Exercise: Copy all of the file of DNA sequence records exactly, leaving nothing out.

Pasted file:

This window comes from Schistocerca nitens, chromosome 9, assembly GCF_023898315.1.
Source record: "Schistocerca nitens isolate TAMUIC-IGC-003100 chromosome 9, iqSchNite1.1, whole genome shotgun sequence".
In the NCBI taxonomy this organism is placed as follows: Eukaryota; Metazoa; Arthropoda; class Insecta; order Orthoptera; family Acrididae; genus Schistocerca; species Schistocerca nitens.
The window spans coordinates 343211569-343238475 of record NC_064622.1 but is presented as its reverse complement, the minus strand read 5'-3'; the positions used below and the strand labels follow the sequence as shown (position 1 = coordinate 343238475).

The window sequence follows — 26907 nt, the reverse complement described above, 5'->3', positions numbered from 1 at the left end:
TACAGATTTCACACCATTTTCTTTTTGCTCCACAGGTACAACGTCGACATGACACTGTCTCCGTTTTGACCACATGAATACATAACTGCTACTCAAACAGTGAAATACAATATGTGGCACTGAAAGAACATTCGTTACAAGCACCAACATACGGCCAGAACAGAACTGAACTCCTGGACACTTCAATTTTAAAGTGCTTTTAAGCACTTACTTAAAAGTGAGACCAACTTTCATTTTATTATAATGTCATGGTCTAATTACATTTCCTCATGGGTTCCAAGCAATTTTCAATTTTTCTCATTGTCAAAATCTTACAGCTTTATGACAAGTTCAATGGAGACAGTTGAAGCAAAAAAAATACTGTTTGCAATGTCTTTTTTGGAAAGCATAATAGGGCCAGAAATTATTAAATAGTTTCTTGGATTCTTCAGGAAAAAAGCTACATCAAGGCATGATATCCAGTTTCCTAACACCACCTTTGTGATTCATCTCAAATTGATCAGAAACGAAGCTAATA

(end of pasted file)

This window comes from Schistocerca nitens, chromosome 9, assembly GCF_023898315.1.
Source record: "Schistocerca nitens isolate TAMUIC-IGC-003100 chromosome 9, iqSchNite1.1, whole genome shotgun sequence".
In the NCBI taxonomy this organism is placed as follows: Eukaryota; Metazoa; Arthropoda; class Insecta; order Orthoptera; family Acrididae; genus Schistocerca; species Schistocerca nitens.
The window spans coordinates 343211569-343238475 of record NC_064622.1 but is presented as its reverse complement, the minus strand read 5'-3'; the positions used below and the strand labels follow the sequence as shown (position 1 = coordinate 343238475).

The window sequence follows — 26907 nt, the reverse complement described above, 5'->3', positions numbered from 1 at the left end:
TACAGATTTCACACCATTTTCTTTTTGCTCCACAGGTACAACGTCGACATGACACTGTCTCCGTTTTGACCACATGAATACATAACTGCTACTCAAACAGTGAAATACAATATGTGGCACTGAAAGAACATTCGTTACAAGCACCAACATACGGCCAGAACAGAACTGAACTCCTGGACACTTCAATTTTAAAGTGCTTTTAAGCACTTACTTAAAAGTGAGACCAACTTTCATTTTATTATAATGTCATGGTCTAATTACATTTCCTCATGGGTTCCAAGCAATTTTCAATTTTTCTCATTGTCAAAATCTTACAGCTTTATGACAAGTTCAATGGAGACAGTTGAAGCAAAAAAAATACTGTTTGCAATGTCTTTTTTGGAAAGCATAATAGGGCCAGAAATTATTAAATAGTTTCTTGGATTCTTCAGGAAAAAAGCTACATCAAGGCATGATATCCAGTTTCCTAACACCACCTTTGTGATTCATCTCAAATTGATCAGAAACGAAGCTAATA